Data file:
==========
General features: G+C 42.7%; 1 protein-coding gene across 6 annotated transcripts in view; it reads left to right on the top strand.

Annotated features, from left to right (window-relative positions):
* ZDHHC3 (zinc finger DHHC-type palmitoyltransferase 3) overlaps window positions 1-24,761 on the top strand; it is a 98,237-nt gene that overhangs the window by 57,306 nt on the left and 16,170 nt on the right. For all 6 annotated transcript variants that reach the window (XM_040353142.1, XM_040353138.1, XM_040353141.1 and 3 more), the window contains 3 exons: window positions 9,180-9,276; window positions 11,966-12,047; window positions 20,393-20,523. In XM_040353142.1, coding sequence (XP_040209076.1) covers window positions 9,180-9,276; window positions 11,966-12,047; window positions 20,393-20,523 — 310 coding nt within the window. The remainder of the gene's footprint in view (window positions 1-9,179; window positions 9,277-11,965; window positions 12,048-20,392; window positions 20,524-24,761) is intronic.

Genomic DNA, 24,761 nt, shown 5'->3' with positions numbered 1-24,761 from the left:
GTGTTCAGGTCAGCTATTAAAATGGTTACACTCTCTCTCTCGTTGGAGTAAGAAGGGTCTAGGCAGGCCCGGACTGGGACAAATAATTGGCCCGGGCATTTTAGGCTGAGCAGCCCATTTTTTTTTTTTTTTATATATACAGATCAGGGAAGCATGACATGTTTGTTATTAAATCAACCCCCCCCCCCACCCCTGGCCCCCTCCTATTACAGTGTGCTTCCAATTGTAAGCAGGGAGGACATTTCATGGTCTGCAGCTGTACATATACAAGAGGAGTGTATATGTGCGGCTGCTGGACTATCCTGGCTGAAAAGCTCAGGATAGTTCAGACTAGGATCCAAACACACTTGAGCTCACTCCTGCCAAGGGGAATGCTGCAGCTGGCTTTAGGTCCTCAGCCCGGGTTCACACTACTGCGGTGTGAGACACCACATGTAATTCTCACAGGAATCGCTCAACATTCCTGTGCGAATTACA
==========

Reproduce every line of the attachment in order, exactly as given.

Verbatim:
General features: G+C 42.7%; 1 protein-coding gene across 6 annotated transcripts in view; it reads left to right on the top strand.

Annotated features, from left to right (window-relative positions):
* ZDHHC3 (zinc finger DHHC-type palmitoyltransferase 3) overlaps window positions 1-24,761 on the top strand; it is a 98,237-nt gene that overhangs the window by 57,306 nt on the left and 16,170 nt on the right. For all 6 annotated transcript variants that reach the window (XM_040353142.1, XM_040353138.1, XM_040353141.1 and 3 more), the window contains 3 exons: window positions 9,180-9,276; window positions 11,966-12,047; window positions 20,393-20,523. In XM_040353142.1, coding sequence (XP_040209076.1) covers window positions 9,180-9,276; window positions 11,966-12,047; window positions 20,393-20,523 — 310 coding nt within the window. The remainder of the gene's footprint in view (window positions 1-9,179; window positions 9,277-11,965; window positions 12,048-20,392; window positions 20,524-24,761) is intronic.

Genomic DNA, 24,761 nt, shown 5'->3' with positions numbered 1-24,761 from the left:
GTGTTCAGGTCAGCTATTAAAATGGTTACACTCTCTCTCTCGTTGGAGTAAGAAGGGTCTAGGCAGGCCCGGACTGGGACAAATAATTGGCCCGGGCATTTTAGGCTGAGCAGCCCATTTTTTTTTTTTTTTATATATACAGATCAGGGAAGCATGACATGTTTGTTATTAAATCAACCCCCCCCCCCACCCCTGGCCCCCTCCTATTACAGTGTGCTTCCAATTGTAAGCAGGGAGGACATTTCATGGTCTGCAGCTGTACATATACAAGAGGAGTGTATATGTGCGGCTGCTGGACTATCCTGGCTGAAAAGCTCAGGATAGTTCAGACTAGGATCCAAACACACTTGAGCTCACTCCTGCCAAGGGGAATGCTGCAGCTGGCTTTAGGTCCTCAGCCCGGGTTCACACTACTGCGGTGTGAGACACCACATGTAATTCTCACAGGAATCGCTCAACATTCCTGTGCGAATTACA